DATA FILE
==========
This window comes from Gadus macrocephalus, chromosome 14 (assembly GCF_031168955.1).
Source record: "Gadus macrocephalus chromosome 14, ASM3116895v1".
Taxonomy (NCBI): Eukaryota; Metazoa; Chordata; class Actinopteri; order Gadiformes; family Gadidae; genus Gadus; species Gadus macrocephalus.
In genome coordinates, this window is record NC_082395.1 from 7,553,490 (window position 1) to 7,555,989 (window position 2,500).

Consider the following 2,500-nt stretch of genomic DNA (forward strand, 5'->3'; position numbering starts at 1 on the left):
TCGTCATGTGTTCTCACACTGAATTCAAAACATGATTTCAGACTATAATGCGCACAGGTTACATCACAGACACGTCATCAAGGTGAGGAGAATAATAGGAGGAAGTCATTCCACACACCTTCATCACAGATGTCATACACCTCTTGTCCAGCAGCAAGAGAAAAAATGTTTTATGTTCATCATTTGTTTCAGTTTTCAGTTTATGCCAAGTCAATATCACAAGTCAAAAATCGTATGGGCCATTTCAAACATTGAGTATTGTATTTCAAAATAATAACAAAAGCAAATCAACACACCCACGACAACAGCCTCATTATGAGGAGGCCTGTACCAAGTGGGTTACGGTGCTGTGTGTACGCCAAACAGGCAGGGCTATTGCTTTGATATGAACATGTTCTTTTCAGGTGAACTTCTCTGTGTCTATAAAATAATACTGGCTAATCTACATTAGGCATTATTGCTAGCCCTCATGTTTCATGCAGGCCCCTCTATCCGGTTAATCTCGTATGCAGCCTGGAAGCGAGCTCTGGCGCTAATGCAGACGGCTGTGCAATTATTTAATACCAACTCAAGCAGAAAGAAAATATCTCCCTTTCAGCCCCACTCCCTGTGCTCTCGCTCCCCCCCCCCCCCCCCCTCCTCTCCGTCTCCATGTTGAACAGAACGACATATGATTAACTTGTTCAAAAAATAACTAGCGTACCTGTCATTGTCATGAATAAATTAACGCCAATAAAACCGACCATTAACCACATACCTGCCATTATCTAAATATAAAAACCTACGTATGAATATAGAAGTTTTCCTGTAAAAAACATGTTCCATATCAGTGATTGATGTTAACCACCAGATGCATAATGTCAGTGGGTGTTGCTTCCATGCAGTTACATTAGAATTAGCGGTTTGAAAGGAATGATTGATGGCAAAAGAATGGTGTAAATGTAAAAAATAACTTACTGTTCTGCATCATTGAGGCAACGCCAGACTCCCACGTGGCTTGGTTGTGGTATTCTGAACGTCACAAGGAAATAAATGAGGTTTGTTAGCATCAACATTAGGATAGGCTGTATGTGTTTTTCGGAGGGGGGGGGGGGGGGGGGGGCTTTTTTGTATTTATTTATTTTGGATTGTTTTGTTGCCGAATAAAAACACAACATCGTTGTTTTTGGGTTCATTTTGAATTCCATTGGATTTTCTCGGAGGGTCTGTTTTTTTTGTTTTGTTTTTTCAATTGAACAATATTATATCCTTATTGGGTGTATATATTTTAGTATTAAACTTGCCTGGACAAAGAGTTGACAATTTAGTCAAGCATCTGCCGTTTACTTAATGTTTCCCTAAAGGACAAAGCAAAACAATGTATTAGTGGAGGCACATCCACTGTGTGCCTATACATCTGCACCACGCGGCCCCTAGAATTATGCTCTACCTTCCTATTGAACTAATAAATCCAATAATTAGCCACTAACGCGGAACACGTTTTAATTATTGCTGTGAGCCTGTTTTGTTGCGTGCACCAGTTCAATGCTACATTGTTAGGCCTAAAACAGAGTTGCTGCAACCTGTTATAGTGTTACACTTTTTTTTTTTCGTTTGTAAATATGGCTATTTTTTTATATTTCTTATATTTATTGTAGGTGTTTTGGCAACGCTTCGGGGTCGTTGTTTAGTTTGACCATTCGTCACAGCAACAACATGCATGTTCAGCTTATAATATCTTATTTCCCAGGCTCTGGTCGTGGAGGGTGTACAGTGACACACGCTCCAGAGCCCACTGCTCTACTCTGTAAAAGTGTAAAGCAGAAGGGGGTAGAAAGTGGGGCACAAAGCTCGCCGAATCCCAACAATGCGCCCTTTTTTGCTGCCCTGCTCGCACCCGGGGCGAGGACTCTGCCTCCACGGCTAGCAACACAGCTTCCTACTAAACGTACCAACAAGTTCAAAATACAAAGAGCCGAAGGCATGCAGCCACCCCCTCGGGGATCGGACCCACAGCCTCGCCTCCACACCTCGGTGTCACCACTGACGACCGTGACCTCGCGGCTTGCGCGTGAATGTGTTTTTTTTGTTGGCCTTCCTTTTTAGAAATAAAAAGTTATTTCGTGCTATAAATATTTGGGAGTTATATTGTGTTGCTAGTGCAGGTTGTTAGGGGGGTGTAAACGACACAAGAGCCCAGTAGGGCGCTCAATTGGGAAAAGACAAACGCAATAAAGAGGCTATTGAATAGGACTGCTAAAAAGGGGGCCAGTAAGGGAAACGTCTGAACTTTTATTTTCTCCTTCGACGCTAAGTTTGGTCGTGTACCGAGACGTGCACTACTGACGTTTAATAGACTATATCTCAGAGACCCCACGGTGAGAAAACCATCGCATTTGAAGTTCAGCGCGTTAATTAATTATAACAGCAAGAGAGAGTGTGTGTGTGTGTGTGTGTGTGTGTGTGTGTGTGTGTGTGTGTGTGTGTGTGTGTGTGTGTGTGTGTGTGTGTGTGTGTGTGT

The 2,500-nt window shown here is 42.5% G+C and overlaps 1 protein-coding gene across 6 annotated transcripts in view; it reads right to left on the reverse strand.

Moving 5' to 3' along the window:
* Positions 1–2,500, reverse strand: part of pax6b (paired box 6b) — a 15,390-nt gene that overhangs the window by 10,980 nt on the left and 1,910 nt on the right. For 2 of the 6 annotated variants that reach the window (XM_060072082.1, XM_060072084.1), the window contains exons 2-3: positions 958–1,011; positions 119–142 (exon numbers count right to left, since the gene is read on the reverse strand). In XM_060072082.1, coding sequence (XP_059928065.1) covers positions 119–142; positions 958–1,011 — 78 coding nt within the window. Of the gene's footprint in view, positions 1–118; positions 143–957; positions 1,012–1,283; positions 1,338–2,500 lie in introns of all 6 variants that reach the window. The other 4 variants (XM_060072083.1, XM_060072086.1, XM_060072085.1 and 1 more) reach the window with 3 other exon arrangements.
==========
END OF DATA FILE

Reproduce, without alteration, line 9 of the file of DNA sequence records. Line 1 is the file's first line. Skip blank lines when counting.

* Positions 1–2,500, reverse strand: part of pax6b (paired box 6b) — a 15,390-nt gene that overhangs the window by 10,980 nt on the left and 1,910 nt on the right. For 2 of the 6 annotated variants that reach the window (XM_060072082.1, XM_060072084.1), the window contains exons 2-3: positions 958–1,011; positions 119–142 (exon numbers count right to left, since the gene is read on the reverse strand). In XM_060072082.1, coding sequence (XP_059928065.1) covers positions 119–142; positions 958–1,011 — 78 coding nt within the window. Of the gene's footprint in view, positions 1–118; positions 143–957; positions 1,012–1,283; positions 1,338–2,500 lie in introns of all 6 variants that reach the window. The other 4 variants (XM_060072083.1, XM_060072086.1, XM_060072085.1 and 1 more) reach the window with 3 other exon arrangements.